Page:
After acting like a king, Gov. Wolf is starting to speak like one, too
How dare you! How dare you try to think for yourself, decide for your local constituents and do what’s best for you your local community?
Those aren’t the exact words Gov. Tom Wolf used at his press briefing Monday — but it’s not that far off.
Wolf, who seems intent on presenting himself as a dictator rather than a leader, created the problem he’s now trying to quash with the heel of his jackboot. Wolf defined the end of coronavirus restrictions as based on facts and data — and eventually told us what that data is — but now that some counties are objecting to his timeline, he has threatened to ruin them, along with the citizens who reside there (and who have sacrificed, cooperating fully with the governor’s plan to flatten the curve).
When Wolf deigned a path to freedom for a small number of counties while others were left behind, we tried to understand. We knew why infected counties in the eastern half of the state were required to stay under orders, but could not understand why some rural counties were able to reopen and others were not.
And he didn’t tell us.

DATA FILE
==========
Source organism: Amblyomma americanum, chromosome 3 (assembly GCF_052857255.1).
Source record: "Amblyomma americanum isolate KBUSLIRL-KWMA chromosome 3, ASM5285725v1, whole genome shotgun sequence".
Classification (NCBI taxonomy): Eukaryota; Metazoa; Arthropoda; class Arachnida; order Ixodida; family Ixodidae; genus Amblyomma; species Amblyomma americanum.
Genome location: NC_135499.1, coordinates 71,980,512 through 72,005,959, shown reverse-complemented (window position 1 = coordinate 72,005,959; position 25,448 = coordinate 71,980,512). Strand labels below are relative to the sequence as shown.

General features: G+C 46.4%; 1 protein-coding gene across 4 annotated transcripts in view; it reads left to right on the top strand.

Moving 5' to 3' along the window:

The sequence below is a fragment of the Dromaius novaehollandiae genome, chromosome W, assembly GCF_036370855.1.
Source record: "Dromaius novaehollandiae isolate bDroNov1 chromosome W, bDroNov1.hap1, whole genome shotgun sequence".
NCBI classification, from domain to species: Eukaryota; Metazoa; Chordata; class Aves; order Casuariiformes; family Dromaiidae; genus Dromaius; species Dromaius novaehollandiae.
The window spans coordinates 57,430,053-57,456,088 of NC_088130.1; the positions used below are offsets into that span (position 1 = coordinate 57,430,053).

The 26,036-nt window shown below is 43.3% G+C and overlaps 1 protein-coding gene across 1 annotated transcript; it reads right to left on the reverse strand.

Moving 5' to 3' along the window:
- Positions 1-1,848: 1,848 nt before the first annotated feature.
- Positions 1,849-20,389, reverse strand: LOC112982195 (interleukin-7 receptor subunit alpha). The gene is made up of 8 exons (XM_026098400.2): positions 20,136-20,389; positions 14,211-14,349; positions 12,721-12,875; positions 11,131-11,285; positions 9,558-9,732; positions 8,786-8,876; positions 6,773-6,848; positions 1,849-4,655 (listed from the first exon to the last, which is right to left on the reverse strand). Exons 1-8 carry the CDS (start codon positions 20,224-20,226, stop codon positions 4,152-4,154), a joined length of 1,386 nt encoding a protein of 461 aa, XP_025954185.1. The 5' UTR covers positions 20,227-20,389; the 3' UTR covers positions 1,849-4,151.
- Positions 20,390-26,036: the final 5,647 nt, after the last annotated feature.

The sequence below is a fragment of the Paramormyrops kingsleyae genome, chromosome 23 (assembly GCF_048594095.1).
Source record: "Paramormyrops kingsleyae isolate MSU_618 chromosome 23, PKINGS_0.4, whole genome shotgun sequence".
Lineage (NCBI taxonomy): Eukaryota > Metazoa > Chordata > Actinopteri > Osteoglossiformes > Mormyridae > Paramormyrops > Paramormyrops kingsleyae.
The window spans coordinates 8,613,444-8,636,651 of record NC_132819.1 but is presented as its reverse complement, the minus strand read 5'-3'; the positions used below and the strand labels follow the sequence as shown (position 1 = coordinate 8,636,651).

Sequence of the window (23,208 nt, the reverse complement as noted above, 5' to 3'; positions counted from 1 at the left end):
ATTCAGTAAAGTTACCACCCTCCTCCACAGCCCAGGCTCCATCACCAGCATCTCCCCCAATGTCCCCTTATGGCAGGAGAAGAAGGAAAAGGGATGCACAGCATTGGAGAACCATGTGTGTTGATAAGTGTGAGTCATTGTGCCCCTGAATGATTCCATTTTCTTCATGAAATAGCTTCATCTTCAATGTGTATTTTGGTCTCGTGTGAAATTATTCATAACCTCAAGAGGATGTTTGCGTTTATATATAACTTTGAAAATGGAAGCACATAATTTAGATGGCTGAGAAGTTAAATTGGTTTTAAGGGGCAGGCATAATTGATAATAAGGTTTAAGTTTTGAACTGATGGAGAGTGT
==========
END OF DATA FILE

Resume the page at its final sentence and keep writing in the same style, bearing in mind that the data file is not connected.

Now, when legislators and commissioners from a handful of counties who believe the facts and data support them as having cleared the bar, Wolf says no.
In fact, he said, that is cause to punish his subjects, like a feudal lord to whom the peasants have not paid their oath of fealty. He promised to go after licenses and certificates, shutting down any business that dares oppose him. He’ll end insurance coverage and deny federal — not state, federal — funds. And he reiterated his ill-advised plan to continue paying unemployment compensation to those whose jobs are available, in violation of state law.
State Senate Majority Leader Jake Corman, in a joint statement with state Sen. Joseph Scarnati, said it well:
“You can only govern to the willingness of the people to be governed. Gov. Wolf has lost that.”